In a world of bright colours and smiles, it is hard to believe that Ryan Chapman lives in the same smoggy, grey London we call home. Ryan has developed a signature look to his joyous characters using colourful and simple shapes, and whether they are repairing a car, rendezvousing on a house boat or smoking a pipe, these little people seem to be enjoying every second of it.
Ryan’s portfolio consists of an impressive amount of editorial work and has also contributed to a number of exhibitions around the world. Read on to find out what inspires him to create such jolly characters, and why he will never employ an intern again.
Where do you work?
I live and work in a lovely old converted factory near Shoreditch in East London called Wool House, it’s a really nice space with a lot of natural light.
How does your working day start?
It starts with some blended fruit and a little stretching (I would call it badly executed yoga) – I sit at a desk or computer most days it is very important to stretch, answer emails, a few blogs and then start my working day.
Where would we find you when you’re not at work?
When I’m not working I try to get away from the studio/computer as much as possible, I’m originally from the North East of England so I like to get out of the city and breath some of that fresh air when I can, but usually in London you’ll find me lurking about at Beach London, Kemistry Gallery or Wunjo’s guitar shop.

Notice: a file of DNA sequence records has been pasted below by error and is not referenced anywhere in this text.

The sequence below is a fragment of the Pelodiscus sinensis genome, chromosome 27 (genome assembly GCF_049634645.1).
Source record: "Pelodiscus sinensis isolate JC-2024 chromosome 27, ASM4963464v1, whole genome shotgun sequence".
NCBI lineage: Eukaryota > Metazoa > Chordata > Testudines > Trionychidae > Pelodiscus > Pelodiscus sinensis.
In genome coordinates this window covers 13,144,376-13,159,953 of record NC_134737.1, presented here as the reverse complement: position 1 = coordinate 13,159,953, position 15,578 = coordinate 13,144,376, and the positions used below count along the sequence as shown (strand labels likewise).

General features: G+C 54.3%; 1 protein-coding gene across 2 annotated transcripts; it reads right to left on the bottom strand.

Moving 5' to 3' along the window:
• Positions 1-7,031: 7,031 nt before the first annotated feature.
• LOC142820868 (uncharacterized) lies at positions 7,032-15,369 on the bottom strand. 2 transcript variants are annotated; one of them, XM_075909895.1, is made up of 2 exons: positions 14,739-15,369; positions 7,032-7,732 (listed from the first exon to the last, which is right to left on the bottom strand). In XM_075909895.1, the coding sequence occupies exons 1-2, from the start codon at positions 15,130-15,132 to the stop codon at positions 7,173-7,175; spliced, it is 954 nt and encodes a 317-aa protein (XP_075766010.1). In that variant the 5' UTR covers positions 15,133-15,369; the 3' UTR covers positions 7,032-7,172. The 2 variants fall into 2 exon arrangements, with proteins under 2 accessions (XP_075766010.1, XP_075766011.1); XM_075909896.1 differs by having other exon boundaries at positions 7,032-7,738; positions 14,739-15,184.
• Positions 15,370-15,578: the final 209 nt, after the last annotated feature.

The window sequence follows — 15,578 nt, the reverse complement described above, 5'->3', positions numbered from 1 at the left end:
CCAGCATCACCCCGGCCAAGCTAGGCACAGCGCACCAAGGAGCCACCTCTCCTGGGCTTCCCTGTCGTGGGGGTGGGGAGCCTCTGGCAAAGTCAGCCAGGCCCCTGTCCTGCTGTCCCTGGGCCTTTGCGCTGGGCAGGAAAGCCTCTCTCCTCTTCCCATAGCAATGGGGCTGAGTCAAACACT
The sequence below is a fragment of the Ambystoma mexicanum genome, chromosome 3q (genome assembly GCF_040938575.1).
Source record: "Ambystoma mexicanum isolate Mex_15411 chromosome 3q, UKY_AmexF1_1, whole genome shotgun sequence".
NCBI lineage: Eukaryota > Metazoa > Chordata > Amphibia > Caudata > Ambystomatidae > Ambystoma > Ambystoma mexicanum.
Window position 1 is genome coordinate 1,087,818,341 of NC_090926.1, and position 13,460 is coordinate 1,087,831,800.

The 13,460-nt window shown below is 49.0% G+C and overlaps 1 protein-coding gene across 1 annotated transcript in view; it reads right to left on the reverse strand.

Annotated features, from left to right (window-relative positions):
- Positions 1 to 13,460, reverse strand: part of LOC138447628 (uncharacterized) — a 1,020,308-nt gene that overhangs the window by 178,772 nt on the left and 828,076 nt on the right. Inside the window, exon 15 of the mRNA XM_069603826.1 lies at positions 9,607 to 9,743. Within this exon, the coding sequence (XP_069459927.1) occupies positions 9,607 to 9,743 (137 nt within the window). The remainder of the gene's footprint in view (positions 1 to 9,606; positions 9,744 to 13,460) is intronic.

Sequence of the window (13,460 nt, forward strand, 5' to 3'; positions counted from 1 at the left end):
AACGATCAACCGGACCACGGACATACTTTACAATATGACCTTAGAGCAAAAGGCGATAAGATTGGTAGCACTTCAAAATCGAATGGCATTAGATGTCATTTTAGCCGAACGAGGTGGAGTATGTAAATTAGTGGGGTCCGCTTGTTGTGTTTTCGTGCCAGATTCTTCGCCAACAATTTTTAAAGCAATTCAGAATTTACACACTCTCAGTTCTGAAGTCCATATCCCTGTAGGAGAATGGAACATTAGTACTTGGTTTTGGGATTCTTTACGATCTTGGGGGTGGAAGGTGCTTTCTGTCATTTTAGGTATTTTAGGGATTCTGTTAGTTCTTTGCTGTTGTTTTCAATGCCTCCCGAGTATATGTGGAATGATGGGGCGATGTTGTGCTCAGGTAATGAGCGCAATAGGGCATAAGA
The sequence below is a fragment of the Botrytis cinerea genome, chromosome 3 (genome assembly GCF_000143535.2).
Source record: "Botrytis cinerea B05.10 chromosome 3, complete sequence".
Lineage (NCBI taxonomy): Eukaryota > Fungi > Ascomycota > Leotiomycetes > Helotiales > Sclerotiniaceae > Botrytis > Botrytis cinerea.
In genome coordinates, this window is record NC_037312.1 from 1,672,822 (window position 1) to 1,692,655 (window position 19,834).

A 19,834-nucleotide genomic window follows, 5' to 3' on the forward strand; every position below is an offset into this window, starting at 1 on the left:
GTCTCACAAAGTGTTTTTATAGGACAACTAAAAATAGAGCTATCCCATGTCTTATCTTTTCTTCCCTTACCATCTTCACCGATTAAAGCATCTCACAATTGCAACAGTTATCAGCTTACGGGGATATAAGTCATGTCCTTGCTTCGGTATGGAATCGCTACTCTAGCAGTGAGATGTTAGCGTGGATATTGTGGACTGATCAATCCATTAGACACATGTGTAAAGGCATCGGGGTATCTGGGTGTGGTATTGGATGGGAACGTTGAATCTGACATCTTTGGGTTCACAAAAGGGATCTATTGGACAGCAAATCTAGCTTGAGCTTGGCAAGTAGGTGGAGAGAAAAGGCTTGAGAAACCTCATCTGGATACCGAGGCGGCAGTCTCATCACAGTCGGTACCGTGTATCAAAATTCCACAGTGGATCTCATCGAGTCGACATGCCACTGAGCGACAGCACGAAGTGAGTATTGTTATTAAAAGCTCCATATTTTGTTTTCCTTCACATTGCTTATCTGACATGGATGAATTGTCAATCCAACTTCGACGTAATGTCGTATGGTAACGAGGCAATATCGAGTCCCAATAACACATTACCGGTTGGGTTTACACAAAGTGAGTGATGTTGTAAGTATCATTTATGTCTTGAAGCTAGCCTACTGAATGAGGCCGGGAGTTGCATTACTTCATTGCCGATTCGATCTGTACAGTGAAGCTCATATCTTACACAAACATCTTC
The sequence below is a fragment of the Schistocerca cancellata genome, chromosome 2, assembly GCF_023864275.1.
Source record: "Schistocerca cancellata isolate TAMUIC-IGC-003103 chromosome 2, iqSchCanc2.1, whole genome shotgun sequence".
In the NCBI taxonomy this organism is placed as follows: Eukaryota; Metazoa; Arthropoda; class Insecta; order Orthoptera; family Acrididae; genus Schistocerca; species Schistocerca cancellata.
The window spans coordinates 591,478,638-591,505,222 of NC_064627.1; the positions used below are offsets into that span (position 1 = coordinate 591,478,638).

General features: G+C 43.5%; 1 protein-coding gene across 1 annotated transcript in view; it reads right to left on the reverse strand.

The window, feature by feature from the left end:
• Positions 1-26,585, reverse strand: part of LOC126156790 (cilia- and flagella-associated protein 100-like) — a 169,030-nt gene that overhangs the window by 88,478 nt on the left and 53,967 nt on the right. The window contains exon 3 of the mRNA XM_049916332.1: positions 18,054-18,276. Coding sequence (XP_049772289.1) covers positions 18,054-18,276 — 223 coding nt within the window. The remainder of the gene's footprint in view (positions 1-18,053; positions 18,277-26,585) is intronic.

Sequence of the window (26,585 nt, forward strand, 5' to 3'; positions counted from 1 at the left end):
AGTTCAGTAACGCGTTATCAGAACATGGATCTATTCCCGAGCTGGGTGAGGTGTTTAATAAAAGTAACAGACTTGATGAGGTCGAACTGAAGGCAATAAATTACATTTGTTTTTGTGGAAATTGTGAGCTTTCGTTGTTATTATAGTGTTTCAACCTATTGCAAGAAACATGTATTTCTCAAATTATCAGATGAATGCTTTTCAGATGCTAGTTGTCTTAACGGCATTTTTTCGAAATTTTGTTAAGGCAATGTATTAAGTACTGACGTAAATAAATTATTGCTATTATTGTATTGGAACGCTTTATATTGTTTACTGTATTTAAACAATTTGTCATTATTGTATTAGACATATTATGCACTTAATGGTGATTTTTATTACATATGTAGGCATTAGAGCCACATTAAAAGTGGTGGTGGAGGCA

Would you intern for yourself?
I had an intern once, his name was Sunny, he was a dog I looked after for a friend. He was hopeless, I swore I would never have another intern again, not even if it was me.
Outdoors, primary shapes, Dick Bruna, Scandinavian children’s books, surfing, old guitars and the internet.
How do you work and how has it changed?
Most of the commercial work I do is pretty much done on computer, I start off by reading the brief a good few times to get a good idea of the project, then I start sketching out roughs, ideas to send to the client, once an idea has been approved I create the finished artwork in Illustrator. It’s such a great way to work if you have tight deadlines and also handy when I’m working on the move.
- Ed Carvalho-Monaghan’s line work is translated into knitwear for It’s Nice That’s Unmade collection
- A fierce portrait of the battles, snaps and outrageous outfits of voguing culture from Ewen Spencer
- Artist Andrey Remnev’s hypnotic Russian Medieval-style paintings
- Illustrator Lili des Bellons' chipper images are full of geometric whimsy
- Matt and Dan’s stark graphic posters for Daniel Avery’s Divided Love
- A hotel’s Wes Anderson-esque dated decor and plant life photographed by Ina Niehoff
- Anthony Burrill tells us about his numerous Etsy WORK HARD rip-offs
- “I wouldn’t recommend trying to make it as an illustrator to anyone”: straight-talking McBess
- Jonathan Barnbrook talks us through designing David Bowie's new album artwork
- Japanese illustrator Nimura Daisuke is back with his charmingly naughty gifs
- Back to basics with Davide Di Gennaro’s symbol-heavy design workshop identity
- New Adult Swim project from the bonkers people behind some sexy Craigslist animations